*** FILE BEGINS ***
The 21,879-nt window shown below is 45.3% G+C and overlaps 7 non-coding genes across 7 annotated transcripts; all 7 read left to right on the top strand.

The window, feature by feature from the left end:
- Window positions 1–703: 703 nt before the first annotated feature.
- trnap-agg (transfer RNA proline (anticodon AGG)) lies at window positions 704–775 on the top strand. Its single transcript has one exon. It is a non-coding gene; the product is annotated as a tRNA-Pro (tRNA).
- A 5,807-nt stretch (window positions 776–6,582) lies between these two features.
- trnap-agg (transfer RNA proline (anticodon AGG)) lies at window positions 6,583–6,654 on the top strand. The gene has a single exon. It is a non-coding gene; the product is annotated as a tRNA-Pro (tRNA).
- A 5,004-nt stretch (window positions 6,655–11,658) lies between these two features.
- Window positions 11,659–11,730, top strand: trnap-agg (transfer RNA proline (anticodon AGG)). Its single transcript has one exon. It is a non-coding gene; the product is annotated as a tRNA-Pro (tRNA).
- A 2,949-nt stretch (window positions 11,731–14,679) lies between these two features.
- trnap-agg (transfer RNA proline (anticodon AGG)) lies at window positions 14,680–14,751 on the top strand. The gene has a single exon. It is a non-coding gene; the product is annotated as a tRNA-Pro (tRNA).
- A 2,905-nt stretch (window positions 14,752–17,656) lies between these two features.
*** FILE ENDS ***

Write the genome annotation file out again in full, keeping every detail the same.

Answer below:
The 21,879-nt window shown below is 45.3% G+C and overlaps 7 non-coding genes across 7 annotated transcripts; all 7 read left to right on the top strand.

The window, feature by feature from the left end:
- Window positions 1–703: 703 nt before the first annotated feature.
- trnap-agg (transfer RNA proline (anticodon AGG)) lies at window positions 704–775 on the top strand. Its single transcript has one exon. It is a non-coding gene; the product is annotated as a tRNA-Pro (tRNA).
- A 5,807-nt stretch (window positions 776–6,582) lies between these two features.
- trnap-agg (transfer RNA proline (anticodon AGG)) lies at window positions 6,583–6,654 on the top strand. The gene has a single exon. It is a non-coding gene; the product is annotated as a tRNA-Pro (tRNA).
- A 5,004-nt stretch (window positions 6,655–11,658) lies between these two features.
- Window positions 11,659–11,730, top strand: trnap-agg (transfer RNA proline (anticodon AGG)). Its single transcript has one exon. It is a non-coding gene; the product is annotated as a tRNA-Pro (tRNA).
- A 2,949-nt stretch (window positions 11,731–14,679) lies between these two features.
- trnap-agg (transfer RNA proline (anticodon AGG)) lies at window positions 14,680–14,751 on the top strand. The gene has a single exon. It is a non-coding gene; the product is annotated as a tRNA-Pro (tRNA).
- A 2,905-nt stretch (window positions 14,752–17,656) lies between these two features.